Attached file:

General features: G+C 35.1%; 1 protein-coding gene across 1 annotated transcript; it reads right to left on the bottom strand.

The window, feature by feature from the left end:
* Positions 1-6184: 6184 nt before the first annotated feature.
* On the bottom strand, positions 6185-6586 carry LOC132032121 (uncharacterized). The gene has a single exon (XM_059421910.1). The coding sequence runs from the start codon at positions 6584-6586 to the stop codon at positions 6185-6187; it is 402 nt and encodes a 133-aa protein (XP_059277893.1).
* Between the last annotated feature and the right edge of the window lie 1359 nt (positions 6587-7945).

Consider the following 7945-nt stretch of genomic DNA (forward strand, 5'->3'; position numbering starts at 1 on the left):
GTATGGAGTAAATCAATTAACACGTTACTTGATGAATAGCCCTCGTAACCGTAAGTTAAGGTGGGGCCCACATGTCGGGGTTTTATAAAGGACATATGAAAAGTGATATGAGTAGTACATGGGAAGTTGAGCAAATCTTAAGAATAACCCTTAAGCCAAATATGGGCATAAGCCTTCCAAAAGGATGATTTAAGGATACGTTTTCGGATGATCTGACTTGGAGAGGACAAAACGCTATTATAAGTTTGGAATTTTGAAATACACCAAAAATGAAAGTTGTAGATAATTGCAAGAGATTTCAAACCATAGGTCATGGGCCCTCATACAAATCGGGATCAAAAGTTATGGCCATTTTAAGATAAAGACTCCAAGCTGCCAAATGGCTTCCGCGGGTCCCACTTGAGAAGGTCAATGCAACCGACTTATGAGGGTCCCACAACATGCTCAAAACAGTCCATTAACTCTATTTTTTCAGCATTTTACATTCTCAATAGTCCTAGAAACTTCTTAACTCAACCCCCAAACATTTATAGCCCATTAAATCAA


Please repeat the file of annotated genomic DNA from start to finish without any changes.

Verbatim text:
General features: G+C 35.1%; 1 protein-coding gene across 1 annotated transcript; it reads right to left on the bottom strand.

The window, feature by feature from the left end:
* Positions 1-6184: 6184 nt before the first annotated feature.
* On the bottom strand, positions 6185-6586 carry LOC132032121 (uncharacterized). The gene has a single exon (XM_059421910.1). The coding sequence runs from the start codon at positions 6584-6586 to the stop codon at positions 6185-6187; it is 402 nt and encodes a 133-aa protein (XP_059277893.1).
* Between the last annotated feature and the right edge of the window lie 1359 nt (positions 6587-7945).

Consider the following 7945-nt stretch of genomic DNA (forward strand, 5'->3'; position numbering starts at 1 on the left):
GTATGGAGTAAATCAATTAACACGTTACTTGATGAATAGCCCTCGTAACCGTAAGTTAAGGTGGGGCCCACATGTCGGGGTTTTATAAAGGACATATGAAAAGTGATATGAGTAGTACATGGGAAGTTGAGCAAATCTTAAGAATAACCCTTAAGCCAAATATGGGCATAAGCCTTCCAAAAGGATGATTTAAGGATACGTTTTCGGATGATCTGACTTGGAGAGGACAAAACGCTATTATAAGTTTGGAATTTTGAAATACACCAAAAATGAAAGTTGTAGATAATTGCAAGAGATTTCAAACCATAGGTCATGGGCCCTCATACAAATCGGGATCAAAAGTTATGGCCATTTTAAGATAAAGACTCCAAGCTGCCAAATGGCTTCCGCGGGTCCCACTTGAGAAGGTCAATGCAACCGACTTATGAGGGTCCCACAACATGCTCAAAACAGTCCATTAACTCTATTTTTTCAGCATTTTACATTCTCAATAGTCCTAGAAACTTCTTAACTCAACCCCCAAACATTTATAGCCCATTAAATCAA